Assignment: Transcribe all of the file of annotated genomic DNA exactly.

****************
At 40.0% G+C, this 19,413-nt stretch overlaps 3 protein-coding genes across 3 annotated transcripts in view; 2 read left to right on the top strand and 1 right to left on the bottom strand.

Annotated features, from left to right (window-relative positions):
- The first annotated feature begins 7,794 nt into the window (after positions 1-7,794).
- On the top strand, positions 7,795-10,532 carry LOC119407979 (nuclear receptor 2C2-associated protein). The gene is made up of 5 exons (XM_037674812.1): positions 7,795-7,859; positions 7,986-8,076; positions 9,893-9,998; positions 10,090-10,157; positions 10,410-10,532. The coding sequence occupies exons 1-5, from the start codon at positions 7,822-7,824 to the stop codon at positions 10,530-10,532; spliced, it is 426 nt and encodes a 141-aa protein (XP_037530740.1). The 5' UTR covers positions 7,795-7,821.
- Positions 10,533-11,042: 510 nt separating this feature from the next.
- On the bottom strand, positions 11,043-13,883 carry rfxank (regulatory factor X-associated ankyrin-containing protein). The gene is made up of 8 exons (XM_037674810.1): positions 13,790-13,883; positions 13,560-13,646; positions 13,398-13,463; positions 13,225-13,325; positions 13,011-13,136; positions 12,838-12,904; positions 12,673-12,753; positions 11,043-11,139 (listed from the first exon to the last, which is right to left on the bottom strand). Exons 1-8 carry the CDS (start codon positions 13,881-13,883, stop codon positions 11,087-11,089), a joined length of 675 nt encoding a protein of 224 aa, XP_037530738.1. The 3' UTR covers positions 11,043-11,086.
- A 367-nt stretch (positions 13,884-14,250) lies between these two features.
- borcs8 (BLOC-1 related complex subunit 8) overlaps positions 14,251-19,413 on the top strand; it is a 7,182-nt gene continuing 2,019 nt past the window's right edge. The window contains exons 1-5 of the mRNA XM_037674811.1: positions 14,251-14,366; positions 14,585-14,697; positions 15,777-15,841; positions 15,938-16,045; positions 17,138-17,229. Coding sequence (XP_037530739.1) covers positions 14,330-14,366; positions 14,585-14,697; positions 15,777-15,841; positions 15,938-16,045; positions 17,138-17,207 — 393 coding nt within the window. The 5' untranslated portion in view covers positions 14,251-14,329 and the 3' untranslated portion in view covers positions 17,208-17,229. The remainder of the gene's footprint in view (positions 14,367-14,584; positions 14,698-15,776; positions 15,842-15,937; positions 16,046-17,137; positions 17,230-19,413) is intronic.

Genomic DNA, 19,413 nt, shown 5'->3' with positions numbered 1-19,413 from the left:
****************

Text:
At 40.0% G+C, this 19,413-nt stretch overlaps 3 protein-coding genes across 3 annotated transcripts in view; 2 read left to right on the top strand and 1 right to left on the bottom strand.

Annotated features, from left to right (window-relative positions):
- The first annotated feature begins 7,794 nt into the window (after positions 1-7,794).
- On the top strand, positions 7,795-10,532 carry LOC119407979 (nuclear receptor 2C2-associated protein). The gene is made up of 5 exons (XM_037674812.1): positions 7,795-7,859; positions 7,986-8,076; positions 9,893-9,998; positions 10,090-10,157; positions 10,410-10,532. The coding sequence occupies exons 1-5, from the start codon at positions 7,822-7,824 to the stop codon at positions 10,530-10,532; spliced, it is 426 nt and encodes a 141-aa protein (XP_037530740.1). The 5' UTR covers positions 7,795-7,821.
- Positions 10,533-11,042: 510 nt separating this feature from the next.
- On the bottom strand, positions 11,043-13,883 carry rfxank (regulatory factor X-associated ankyrin-containing protein). The gene is made up of 8 exons (XM_037674810.1): positions 13,790-13,883; positions 13,560-13,646; positions 13,398-13,463; positions 13,225-13,325; positions 13,011-13,136; positions 12,838-12,904; positions 12,673-12,753; positions 11,043-11,139 (listed from the first exon to the last, which is right to left on the bottom strand). Exons 1-8 carry the CDS (start codon positions 13,881-13,883, stop codon positions 11,087-11,089), a joined length of 675 nt encoding a protein of 224 aa, XP_037530738.1. The 3' UTR covers positions 11,043-11,086.
- A 367-nt stretch (positions 13,884-14,250) lies between these two features.
- borcs8 (BLOC-1 related complex subunit 8) overlaps positions 14,251-19,413 on the top strand; it is a 7,182-nt gene continuing 2,019 nt past the window's right edge. The window contains exons 1-5 of the mRNA XM_037674811.1: positions 14,251-14,366; positions 14,585-14,697; positions 15,777-15,841; positions 15,938-16,045; positions 17,138-17,229. Coding sequence (XP_037530739.1) covers positions 14,330-14,366; positions 14,585-14,697; positions 15,777-15,841; positions 15,938-16,045; positions 17,138-17,207 — 393 coding nt within the window. The 5' untranslated portion in view covers positions 14,251-14,329 and the 3' untranslated portion in view covers positions 17,208-17,229. The remainder of the gene's footprint in view (positions 14,367-14,584; positions 14,698-15,776; positions 15,842-15,937; positions 16,046-17,137; positions 17,230-19,413) is intronic.

Genomic DNA, 19,413 nt, shown 5'->3' with positions numbered 1-19,413 from the left: